The referencing method determines the EEG signal and how it is saved.
This article starts by explaining what referencing for EEG is. Afterwards, this article will show how referencing works in TMSi’s EEG amplifier, APEX, and how the type of referencing affects the EEG signal.
What is referencing?
An electrophysiological amplifier measures the difference in electrical activity between two points. In bipolar recordings, the signal is the result of the difference between two electrodes. Therefore, the electrical activity that is present at both electrodes is removed. This allows the amplifier to only amplify the voltage difference between the electrodes.
When measuring EEG, it is common that data is recorded from multiple electrodes, which is called a unipolar recording. In the case of a unipolar recording, the signal from one electrode, called the reference electrode, is used as a reference to find the difference with all other electrodes. This reference electrode can be separated further to either be one physical electrode or a calculated average of multiple electrodes.
With a common reference, the reference electrode is a physical electrode on the cap itself. Frequently used common reference electrodes are positioned centrally on the headcap, such as the Cz position. When using a common reference, all electrodes will be amplified with respect to the chosen physical electrode.
The average reference is constructed out of all ‘switched on’ electrodes of the headcap. So, all single electrodes are amplified with respect to the average of all recorded electrodes.
It is also possible that a subset of electrodes is used as reference. In that case, every electrode is compared to the calculated average signal of this subset. Often, these are two electrodes such as the linked mastoids. Here, the electrodes on the mastoids of the left and right sides of the head (M1 and M2) are used.
It is always important to connect the amplifier’s Patient Ground (PGND) electrode. This PGND electrode ensures a stable connection between body and amplifier and improves the rejection of common mode signals.
How does referencing work with APEX?
The default setup of APEX is that of an average reference amplifier. This means that each input is amplified against the average of all inputs. However, the applied reference method for the device is configurable. In APEX’s application software, an option is provided to include or exclude specific channels from the reference set. A selection of one or more electrodes can be made to be included in the reference.
How do I configure the reference in APEX’s user application?
The APEX User Application can be used to configure APEX and to show (and record) real-time signals. In this application, the reference channels can be configured using the following steps:
- Start the APEX User Application and connect to APEX via USB or Bluetooth.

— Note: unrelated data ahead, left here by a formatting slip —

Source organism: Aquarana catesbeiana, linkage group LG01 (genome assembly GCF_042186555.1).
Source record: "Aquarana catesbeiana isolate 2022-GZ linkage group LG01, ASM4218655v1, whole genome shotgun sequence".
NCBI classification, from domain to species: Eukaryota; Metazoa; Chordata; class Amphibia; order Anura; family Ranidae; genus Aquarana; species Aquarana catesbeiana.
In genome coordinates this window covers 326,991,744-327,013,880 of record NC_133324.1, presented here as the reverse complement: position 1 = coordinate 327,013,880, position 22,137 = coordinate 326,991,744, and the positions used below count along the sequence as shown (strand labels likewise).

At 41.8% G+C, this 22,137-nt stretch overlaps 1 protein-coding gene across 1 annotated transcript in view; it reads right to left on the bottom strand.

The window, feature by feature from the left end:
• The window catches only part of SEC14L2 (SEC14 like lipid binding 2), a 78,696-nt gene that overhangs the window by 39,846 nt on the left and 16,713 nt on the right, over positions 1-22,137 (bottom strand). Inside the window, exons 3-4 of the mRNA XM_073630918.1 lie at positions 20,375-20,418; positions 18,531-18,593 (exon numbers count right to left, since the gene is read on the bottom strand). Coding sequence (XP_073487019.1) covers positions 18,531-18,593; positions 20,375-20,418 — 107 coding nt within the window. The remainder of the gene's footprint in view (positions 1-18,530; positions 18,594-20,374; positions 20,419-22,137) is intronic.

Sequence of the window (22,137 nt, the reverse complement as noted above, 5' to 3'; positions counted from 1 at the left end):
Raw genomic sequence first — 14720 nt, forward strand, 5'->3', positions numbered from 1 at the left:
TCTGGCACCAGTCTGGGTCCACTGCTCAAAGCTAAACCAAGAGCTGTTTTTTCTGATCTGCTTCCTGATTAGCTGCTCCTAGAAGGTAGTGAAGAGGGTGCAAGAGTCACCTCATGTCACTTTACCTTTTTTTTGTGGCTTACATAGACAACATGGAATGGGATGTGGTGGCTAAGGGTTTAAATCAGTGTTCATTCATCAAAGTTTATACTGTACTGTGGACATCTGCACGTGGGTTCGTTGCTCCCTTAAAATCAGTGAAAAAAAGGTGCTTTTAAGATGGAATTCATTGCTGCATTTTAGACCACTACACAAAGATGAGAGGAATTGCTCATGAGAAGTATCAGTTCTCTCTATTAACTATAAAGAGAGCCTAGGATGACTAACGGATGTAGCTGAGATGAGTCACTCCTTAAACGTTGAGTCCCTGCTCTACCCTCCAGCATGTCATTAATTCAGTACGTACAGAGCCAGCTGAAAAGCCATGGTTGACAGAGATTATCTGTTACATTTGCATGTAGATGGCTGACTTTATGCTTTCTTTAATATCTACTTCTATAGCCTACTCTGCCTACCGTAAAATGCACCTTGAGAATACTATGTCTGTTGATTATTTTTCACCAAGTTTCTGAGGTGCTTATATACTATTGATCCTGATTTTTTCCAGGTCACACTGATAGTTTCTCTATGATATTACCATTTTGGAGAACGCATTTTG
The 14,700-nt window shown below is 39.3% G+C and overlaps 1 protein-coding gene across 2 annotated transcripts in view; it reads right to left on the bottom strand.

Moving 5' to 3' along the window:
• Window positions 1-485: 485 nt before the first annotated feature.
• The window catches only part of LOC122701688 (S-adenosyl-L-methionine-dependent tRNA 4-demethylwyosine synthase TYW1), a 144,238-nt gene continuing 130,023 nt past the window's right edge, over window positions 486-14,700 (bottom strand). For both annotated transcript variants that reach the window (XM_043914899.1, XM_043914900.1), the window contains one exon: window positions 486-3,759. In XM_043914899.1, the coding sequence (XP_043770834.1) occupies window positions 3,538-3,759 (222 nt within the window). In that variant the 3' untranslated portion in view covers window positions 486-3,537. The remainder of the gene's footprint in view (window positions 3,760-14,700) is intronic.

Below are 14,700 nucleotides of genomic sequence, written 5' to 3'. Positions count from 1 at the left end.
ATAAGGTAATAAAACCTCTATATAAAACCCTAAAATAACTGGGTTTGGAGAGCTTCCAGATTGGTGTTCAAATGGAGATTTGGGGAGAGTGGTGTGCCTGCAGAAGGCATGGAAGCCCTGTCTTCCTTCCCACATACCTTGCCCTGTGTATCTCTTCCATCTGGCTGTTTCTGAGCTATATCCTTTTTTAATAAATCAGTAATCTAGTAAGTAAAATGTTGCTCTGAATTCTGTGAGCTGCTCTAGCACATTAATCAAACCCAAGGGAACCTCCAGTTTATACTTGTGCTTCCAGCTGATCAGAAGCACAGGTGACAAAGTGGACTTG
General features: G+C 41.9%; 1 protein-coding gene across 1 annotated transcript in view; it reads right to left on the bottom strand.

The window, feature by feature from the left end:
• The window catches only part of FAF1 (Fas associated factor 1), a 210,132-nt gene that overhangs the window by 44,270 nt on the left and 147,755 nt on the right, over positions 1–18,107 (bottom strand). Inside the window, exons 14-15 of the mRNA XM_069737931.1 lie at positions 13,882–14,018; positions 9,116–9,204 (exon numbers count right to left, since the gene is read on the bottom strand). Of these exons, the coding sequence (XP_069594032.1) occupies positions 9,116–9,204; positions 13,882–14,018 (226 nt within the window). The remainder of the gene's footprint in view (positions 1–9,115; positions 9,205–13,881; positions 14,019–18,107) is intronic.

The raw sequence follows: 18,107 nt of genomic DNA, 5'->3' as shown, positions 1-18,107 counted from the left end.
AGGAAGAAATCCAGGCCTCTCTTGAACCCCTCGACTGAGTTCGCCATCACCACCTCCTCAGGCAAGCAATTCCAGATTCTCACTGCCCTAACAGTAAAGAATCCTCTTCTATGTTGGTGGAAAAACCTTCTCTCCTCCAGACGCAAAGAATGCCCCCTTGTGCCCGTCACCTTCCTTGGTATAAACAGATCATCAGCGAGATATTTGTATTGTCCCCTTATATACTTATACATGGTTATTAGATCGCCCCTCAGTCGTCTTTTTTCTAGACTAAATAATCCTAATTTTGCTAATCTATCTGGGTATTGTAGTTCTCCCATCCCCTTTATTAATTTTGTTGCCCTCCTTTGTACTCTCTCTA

- Click on settings on the main page.
- The channel parameters show a list of channels that are currently included (green) or excluded (red) in the reference. Select the channels that you would like to include as a reference. Below, two examples are shown. Figure 1 shows an average reference configuration and Figure 2 shows a configuration where the Cz electrode is used as common reference.
Figure 1: Average reference selected in the APEX User Application
Figure 2: Common reference (Cz) selected in the APEX User Application
How does the reference type affect the signal?
The type of reference affects how the EEG signal is shown in the viewer and is saved to a file. When interpreting the EEG signal, the researcher should be aware of the selected reference, as this can influence the interpretation. There is no ‘best’ reference method, as each method has its advantages and disadvantages.
When using one or two electrodes as reference, all signals are highly dependent on the connection quality of these electrodes. If the connection quality is poor, or if there is any form of interference on the reference electrode, such as muscle activity, then all channels are affected.
When using average referencing, the common part of the signal (for example mains interference noise) in all electrodes is suppressed as much as possible. However, large amplitude artifacts can that are only expected in a few channels, can be shown in all channels when using average referencing.
An example of this is a blinking artifact, shown in the signal recordings in the figures below. A blinking artifact would be expected to be observed in the (pre-) frontal channels. When Cz is used as common reference (Figure 3), the blinking artifact is seen only where it is expected, and not in the other channels. However, when using average referencing, as shown in Figure 4, the blinking artifact can also be recognized on other channels (showing with reversed polarity).
Figure 3: EEG signal using Cz as common reference with blinking artifact in Fp1 and Fp2 after one second.
Figure 4: EEG signal using average referencing with blinking artifact seen in all electrodes after approximately three seconds.
EEG data, obtained with TMSi amplifiers, represents a single electrode’s difference with the reference signal. The reference signal can be one single physical electrode or a calculated average of a couple or all electrodes. In APEX’s application software, you can select which electrodes should be included in the reference. This choice affects the signal that is shown in the signal viewer and saved to file.
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